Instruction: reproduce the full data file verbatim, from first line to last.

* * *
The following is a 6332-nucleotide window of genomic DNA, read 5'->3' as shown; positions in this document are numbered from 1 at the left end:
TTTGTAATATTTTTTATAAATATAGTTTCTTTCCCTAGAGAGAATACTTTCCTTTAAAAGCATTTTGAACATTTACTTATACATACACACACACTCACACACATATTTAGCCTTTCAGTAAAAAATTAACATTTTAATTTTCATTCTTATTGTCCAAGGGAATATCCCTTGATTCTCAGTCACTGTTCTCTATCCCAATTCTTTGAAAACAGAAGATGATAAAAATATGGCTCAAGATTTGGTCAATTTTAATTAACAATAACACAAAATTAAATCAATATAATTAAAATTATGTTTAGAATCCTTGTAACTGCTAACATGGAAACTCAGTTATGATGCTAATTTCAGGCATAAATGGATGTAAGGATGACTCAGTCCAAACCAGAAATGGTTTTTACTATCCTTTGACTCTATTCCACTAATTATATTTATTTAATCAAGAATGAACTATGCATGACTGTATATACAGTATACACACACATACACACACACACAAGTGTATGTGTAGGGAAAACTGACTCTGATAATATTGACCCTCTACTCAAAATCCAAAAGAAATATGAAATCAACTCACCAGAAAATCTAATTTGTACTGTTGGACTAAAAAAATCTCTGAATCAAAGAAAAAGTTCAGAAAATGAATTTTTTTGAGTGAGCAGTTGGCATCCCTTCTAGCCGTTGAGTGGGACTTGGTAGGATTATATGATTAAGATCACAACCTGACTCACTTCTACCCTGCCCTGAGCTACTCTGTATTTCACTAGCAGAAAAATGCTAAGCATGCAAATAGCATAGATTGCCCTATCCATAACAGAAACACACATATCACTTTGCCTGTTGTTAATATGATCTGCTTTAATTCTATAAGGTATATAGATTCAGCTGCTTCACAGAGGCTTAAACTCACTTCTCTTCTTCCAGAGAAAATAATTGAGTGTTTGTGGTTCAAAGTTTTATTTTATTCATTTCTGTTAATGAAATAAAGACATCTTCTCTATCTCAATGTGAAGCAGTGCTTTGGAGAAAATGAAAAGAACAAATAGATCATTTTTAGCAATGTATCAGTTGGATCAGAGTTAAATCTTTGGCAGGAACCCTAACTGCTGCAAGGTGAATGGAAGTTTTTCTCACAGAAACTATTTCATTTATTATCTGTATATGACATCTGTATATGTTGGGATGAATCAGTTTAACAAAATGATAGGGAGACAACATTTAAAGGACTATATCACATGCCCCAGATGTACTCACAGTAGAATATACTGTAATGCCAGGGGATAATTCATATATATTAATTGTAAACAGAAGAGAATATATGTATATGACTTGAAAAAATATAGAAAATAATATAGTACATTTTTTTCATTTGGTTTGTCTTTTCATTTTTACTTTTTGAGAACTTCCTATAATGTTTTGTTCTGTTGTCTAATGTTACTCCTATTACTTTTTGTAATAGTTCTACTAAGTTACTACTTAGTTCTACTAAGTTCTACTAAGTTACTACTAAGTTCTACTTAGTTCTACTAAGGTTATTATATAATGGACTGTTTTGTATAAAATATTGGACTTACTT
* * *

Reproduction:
The following is a 6332-nucleotide window of genomic DNA, read 5'->3' as shown; positions in this document are numbered from 1 at the left end:
TTTGTAATATTTTTTATAAATATAGTTTCTTTCCCTAGAGAGAATACTTTCCTTTAAAAGCATTTTGAACATTTACTTATACATACACACACACTCACACACATATTTAGCCTTTCAGTAAAAAATTAACATTTTAATTTTCATTCTTATTGTCCAAGGGAATATCCCTTGATTCTCAGTCACTGTTCTCTATCCCAATTCTTTGAAAACAGAAGATGATAAAAATATGGCTCAAGATTTGGTCAATTTTAATTAACAATAACACAAAATTAAATCAATATAATTAAAATTATGTTTAGAATCCTTGTAACTGCTAACATGGAAACTCAGTTATGATGCTAATTTCAGGCATAAATGGATGTAAGGATGACTCAGTCCAAACCAGAAATGGTTTTTACTATCCTTTGACTCTATTCCACTAATTATATTTATTTAATCAAGAATGAACTATGCATGACTGTATATACAGTATACACACACATACACACACACACAAGTGTATGTGTAGGGAAAACTGACTCTGATAATATTGACCCTCTACTCAAAATCCAAAAGAAATATGAAATCAACTCACCAGAAAATCTAATTTGTACTGTTGGACTAAAAAAATCTCTGAATCAAAGAAAAAGTTCAGAAAATGAATTTTTTTGAGTGAGCAGTTGGCATCCCTTCTAGCCGTTGAGTGGGACTTGGTAGGATTATATGATTAAGATCACAACCTGACTCACTTCTACCCTGCCCTGAGCTACTCTGTATTTCACTAGCAGAAAAATGCTAAGCATGCAAATAGCATAGATTGCCCTATCCATAACAGAAACACACATATCACTTTGCCTGTTGTTAATATGATCTGCTTTAATTCTATAAGGTATATAGATTCAGCTGCTTCACAGAGGCTTAAACTCACTTCTCTTCTTCCAGAGAAAATAATTGAGTGTTTGTGGTTCAAAGTTTTATTTTATTCATTTCTGTTAATGAAATAAAGACATCTTCTCTATCTCAATGTGAAGCAGTGCTTTGGAGAAAATGAAAAGAACAAATAGATCATTTTTAGCAATGTATCAGTTGGATCAGAGTTAAATCTTTGGCAGGAACCCTAACTGCTGCAAGGTGAATGGAAGTTTTTCTCACAGAAACTATTTCATTTATTATCTGTATATGACATCTGTATATGTTGGGATGAATCAGTTTAACAAAATGATAGGGAGACAACATTTAAAGGACTATATCACATGCCCCAGATGTACTCACAGTAGAATATACTGTAATGCCAGGGGATAATTCATATATATTAATTGTAAACAGAAGAGAATATATGTATATGACTTGAAAAAATATAGAAAATAATATAGTACATTTTTTTCATTTGGTTTGTCTTTTCATTTTTACTTTTTGAGAACTTCCTATAATGTTTTGTTCTGTTGTCTAATGTTACTCCTATTACTTTTTGTAATAGTTCTACTAAGTTACTACTTAGTTCTACTAAGTTCTACTAAGTTACTACTAAGTTCTACTTAGTTCTACTAAGGTTATTATATAATGGACTGTTTTGTATAAAATATTGGACTTACTT